AUBURN, Alabama — Some names Bryan Harsin recognizes, some he doesn’t.
Since the 44-year-old was named Auburn’s new head coach Tuesday, his phone has buzzed in his pocket every few minutes. He’s made plenty of connections throughout his rise from Boise State quarterback in the late ‘90s to SEC coach now, and many within his network have reached out. Others found his number and had to shoot their shot.
The biggest job opening in college football this season (so far) has been filled, and fellow coaches from across the country have been contacting Harsin over the past 48 hours about possible openings on his assistant staff at Auburn.
To Harsin, that’s an encouraging sign of what the sport’s coaches think of the Auburn program.
“Let me say this: There is no shortage of interest from coaches that want to be part of this Auburn program,” Harsin said on Christmas Eve during his introductory press conference. “My phone’s been blowing up.”
Not too long ago, Harsin was an up-and-coming assistant at Boise State, his alma mater. As the offensive coordinator and quarterbacks coach for Chris Petersen, the Broncos went 61-5 (2006-10) and produced some of the most efficient and electric offenses in college football.
He’s aware of the importance of a quality staff, with Auburn now his third head-coaching job after Arkansas State (2013) and Boise State (2014-20). Harsin thinks his hiring will open the door for talented coaches to make names for themselves by producing at a high level in the SEC.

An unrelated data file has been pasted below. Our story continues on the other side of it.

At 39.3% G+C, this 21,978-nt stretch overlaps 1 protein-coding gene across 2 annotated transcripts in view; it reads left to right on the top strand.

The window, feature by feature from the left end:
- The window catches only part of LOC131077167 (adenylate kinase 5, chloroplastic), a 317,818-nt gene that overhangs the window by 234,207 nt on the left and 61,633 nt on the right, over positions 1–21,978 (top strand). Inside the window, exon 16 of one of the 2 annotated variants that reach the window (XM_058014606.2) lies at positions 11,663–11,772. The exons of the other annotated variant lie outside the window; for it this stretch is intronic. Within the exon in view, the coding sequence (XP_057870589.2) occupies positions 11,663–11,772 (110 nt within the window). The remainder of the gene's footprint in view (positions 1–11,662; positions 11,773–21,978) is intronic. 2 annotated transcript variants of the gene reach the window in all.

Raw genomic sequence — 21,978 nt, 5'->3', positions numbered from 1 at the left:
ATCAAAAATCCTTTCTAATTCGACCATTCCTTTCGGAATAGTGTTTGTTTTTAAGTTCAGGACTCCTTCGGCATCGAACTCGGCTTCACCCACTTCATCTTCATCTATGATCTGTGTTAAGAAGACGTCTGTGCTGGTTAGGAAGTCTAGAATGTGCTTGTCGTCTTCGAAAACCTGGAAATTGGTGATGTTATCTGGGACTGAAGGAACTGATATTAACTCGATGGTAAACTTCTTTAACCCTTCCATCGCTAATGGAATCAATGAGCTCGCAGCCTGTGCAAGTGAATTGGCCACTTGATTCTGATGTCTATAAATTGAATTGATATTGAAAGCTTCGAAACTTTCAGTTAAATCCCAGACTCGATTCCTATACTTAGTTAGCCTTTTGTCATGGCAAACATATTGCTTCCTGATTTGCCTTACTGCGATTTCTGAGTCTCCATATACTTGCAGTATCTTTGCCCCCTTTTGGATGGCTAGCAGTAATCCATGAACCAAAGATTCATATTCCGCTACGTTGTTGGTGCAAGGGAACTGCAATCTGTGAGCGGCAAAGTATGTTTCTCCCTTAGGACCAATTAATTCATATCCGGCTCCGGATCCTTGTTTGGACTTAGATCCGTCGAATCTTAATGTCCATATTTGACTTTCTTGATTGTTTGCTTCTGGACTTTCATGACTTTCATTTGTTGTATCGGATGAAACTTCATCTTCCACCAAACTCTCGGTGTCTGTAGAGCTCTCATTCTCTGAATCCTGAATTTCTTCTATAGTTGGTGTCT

He likened his assistant staff decisions to a lesson he learned from his father, who is a drag racer.
“When you’re going to go over 200 miles-an-hour in a car in six seconds, that thing better work, right?” Harsin joked. “… We work on cars, we build cars, it takes time and people get extremely impatient. ‘Do you want it done right, or do you want it right now?’ That was one of his favorite lines right there. … ‘I can make it run, it’s not gonna run like you want to.’
“So it’s critically important that we get the right people in here. It’s critically important that we get the right coaches in here. It’s critically important that we get coaches in here that understand, like I feel right now, of what Auburn really stands for.”
And there’s no time to waste — well, the holidays don’t count. Harsin said he’s starting to sort out an assistant coach wish list “now,” though he’s told the coaches blowing up his phone to take a couple days off, enjoy Christmas and circle back to him this weekend.
Harsin made sure to reiterate he will be deliberate about filling out his staff, though also patient. And he won’t be hamstrung about who he wants to hire. Auburn University President Jay Gogue said Wednesday that Harsin will have full control over his staffing choices, and that no “stipulations” about assistant coaches existed for any candidate during Auburn’s coaching search.
As for the current staff, Harsin met them via a Zoom meeting Wednesday, though he already knew a few from coaching events and connections over the years. Harsin gave them the same message as he did with the prospective assistant candidates: Take some time off, enjoy Christmas, and things will get rolling Saturday when the players return to campus for bowl practices.
Speaking of Auburn’s Citrus Bowl date with No. 14 Northwestern (noon CST on New Year’s Day, ABC), Harsin made sure Auburn’s current assistant coaches know that this team has his full attention. He’s said his goodbyes in Boise, and he’s ready to help the Tigers win a bowl game.
“It was simple. What I told them is, what can I do to help you? What can I do to support you?” Harsin said. “What can I do to make sure that you guys have everything you need to get these guys prepared to go play against Northwestern?”
Auburn doled out $6.76 million for its assistant coaching pool in 2020, good for the fourth-biggest mark in the SEC and the sixth-most in college football, according to USA TODAY’s annual publication of its assistant coach salary database.
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